The course is of 5 ECTS and is organised by Prof. Andrea Nightingale, Swedish University of Agricultural Sciences.
Apply by sending an email to the course responsible (link above) with a CV and a 1 page application explaining why you are interested in the course and how it is relevant to your own research.
State rule is presently challenged in many parts of the world such that governance is achieved by overlapping authorities. The course focuses on the implications of these achievements for conflict, citizenship and social inequality. ‘Political subjectivity’ captures how power operates to produce desires for recognition, belonging, and rights, which all shape inclusion and exclusion. At the edges of the state, these desires erupt in conflict over public authority, citizenship and resources. The course aim is to equip PhD students with theoretical and methodological tools to do research in unstable political contexts.
The course will present debates on governance including frontiers, territorialization, property and public authority, with a focus on citizenship and political subjectivities. Examples include natural resource-use and extraction, and environmental change. Students will engage cutting edge, emerging theories. Emphasis will be placed on how these theories inform the methodological and ethical implications of doing research in politically unstable contexts.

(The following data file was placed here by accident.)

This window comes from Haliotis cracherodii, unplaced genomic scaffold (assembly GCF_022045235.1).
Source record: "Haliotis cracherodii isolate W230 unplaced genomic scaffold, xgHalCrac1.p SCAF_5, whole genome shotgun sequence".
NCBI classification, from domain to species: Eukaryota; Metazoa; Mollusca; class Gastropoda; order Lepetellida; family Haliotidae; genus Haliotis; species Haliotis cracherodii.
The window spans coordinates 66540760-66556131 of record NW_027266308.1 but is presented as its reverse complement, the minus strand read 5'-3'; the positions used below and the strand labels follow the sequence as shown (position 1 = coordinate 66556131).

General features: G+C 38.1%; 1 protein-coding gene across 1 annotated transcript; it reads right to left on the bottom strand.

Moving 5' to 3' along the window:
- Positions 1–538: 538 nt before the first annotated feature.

Individual research papers will be handed in before the campus course and be thoroughly discussed through peer-review and input from the instructors in workshops during the course.
The course contains 4 core elements: i) interactive lectures; ii) open space dialogues hosted by senior teachers; iii) plenary debates; iv) small group discussions. The course elements each model different dimensions of academic debate and ensure in-depth conversations with peers and seniors. The first two days set the stage with lectures, small group discussion and open space dialogue to help foster critical dialogue and meaningful interaction. The third day focuses on a lecture, student paper feedback and plenary debates to develop critical thinking and consolidate learning. The final day is devoted to evaluation, consolidation and planning for future courses.
- Andrea J. Nightingale, Professor, Department of Urban and Rural Development, Swedish University of Agricultural Science
- Christian Lund, Professor, Department of Food and Resource Economics, Copenhagen University
- Mattias Borg Rasmussen, Assistant Professor, Department of Food and Resource Economics, Copenhagen University
- Siri Eriksen, Associate Professor, Noragric, Norwegian University of Life Sciences
- Anja Kaarina Nygren, Professor, Department of Political and Economic Studies, University of Helsinki
- Gabriela Valdivia, Associate Professor, Department of Geography, The University of North Carolina at Chapel Hill, North Carolina
- Veena Das, Professor, Anthropology, John’s Hopkins University, Baltimore, Maryland
Please find more information on the course and on how to apply here: